Scotch is the name for the whisky made in Scotland (so-spelled there, rather than "whiskey"). Whisky has been produced in Scotland for a long time, sometimes illegally. The name is a transformation of the word usquebaugh, itself a transformation of the Scots Gaelic uisge beatha and Irish Gaelic uisce beatha, literally meaning the "water of life".
Scotland is divided into a number of regions that produce whiskies with different regional characteristics: /Highland, /Lowland, /Speyside, /Islay, and /Campbeltown. These characteristics are described by words like smoky, peaty, seaweedy, etc.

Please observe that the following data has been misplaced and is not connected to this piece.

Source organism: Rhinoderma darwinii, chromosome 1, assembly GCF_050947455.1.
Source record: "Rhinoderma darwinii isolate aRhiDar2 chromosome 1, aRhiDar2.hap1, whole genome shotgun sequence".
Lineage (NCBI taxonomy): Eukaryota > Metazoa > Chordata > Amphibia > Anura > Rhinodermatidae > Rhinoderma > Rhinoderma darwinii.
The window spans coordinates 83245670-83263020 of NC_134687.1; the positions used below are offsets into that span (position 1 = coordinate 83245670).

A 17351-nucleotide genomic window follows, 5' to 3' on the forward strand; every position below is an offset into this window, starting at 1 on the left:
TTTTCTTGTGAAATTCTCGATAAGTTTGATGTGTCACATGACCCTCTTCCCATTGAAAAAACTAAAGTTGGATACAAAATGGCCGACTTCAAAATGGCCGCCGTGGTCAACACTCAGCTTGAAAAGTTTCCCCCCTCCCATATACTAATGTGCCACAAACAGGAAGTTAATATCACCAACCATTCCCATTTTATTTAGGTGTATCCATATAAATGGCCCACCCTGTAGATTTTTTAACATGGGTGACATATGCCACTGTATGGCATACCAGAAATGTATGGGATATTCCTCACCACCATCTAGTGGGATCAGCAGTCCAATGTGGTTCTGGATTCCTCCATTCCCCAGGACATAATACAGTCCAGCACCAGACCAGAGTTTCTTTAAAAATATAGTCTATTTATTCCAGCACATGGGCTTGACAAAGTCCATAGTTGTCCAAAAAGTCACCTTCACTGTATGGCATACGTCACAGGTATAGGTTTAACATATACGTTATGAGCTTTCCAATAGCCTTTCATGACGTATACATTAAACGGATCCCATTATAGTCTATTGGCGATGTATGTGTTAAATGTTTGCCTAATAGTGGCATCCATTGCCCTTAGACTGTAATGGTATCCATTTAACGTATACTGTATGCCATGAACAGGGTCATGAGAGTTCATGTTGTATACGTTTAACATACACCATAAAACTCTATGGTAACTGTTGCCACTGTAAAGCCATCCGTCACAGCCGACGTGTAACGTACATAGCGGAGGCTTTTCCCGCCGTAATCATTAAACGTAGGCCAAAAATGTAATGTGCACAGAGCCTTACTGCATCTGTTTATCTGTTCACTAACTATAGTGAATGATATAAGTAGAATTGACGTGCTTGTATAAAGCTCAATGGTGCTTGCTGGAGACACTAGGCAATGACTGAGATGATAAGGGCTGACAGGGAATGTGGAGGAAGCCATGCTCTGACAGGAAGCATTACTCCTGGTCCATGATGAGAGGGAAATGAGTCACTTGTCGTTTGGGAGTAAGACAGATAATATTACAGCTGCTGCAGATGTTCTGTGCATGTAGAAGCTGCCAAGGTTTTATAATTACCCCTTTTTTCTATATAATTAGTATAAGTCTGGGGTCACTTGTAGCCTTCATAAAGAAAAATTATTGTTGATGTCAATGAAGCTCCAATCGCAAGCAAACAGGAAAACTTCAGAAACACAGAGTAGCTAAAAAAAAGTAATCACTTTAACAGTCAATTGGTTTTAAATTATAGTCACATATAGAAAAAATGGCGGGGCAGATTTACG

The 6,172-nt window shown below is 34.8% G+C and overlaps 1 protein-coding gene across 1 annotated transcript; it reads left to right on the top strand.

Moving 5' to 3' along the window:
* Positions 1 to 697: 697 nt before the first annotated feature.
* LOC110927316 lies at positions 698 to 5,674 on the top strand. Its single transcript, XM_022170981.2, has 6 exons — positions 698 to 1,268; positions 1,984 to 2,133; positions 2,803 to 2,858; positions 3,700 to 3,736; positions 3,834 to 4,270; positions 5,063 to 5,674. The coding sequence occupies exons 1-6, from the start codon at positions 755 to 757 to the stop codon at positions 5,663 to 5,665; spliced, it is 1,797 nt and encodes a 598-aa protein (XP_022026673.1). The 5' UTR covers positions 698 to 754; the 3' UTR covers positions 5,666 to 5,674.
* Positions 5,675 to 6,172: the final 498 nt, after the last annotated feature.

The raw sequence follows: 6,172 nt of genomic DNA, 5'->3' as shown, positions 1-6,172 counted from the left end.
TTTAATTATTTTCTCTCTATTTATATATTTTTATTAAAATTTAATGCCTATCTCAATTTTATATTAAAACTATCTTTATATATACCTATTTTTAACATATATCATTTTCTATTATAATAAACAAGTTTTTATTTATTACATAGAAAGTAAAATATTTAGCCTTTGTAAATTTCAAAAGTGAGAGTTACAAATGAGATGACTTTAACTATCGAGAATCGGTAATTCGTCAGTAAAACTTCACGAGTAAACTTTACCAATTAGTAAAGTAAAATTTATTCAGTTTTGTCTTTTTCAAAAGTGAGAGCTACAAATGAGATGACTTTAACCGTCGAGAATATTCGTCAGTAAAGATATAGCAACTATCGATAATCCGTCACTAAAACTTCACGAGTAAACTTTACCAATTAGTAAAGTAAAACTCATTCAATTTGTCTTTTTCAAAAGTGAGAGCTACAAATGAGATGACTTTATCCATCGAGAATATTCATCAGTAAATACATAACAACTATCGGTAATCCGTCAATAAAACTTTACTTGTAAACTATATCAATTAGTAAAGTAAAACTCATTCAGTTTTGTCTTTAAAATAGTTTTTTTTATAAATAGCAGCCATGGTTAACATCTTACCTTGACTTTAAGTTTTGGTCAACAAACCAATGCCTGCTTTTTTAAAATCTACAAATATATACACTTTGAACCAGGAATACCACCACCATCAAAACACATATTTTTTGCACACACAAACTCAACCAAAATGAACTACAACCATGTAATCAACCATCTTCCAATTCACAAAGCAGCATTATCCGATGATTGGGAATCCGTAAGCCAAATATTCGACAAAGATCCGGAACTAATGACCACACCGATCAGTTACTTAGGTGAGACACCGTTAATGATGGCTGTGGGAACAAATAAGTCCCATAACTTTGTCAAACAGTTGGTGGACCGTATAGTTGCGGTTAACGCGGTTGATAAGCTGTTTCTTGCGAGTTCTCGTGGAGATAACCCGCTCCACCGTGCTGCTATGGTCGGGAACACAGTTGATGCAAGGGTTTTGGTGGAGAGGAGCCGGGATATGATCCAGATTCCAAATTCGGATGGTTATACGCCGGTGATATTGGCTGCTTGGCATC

There are two different distilling methods used to create Scotch whisky: grain distilling and malt distilling. These two processes are essentially similar, with malted barley used in malt distilling. Typically, the grain whisky is considered to be coarser than a fine malt whisky and therefore is used as part of blended whiskies.
Once distilled, the product must be left to mature in old Sherry casks for at least 3 years to be called Scotch whisky, although most single (unblended) malts are offered at a minimum of 8 years of age. The older the whisky, the better the flavour although they tend to level off after 25 years or so.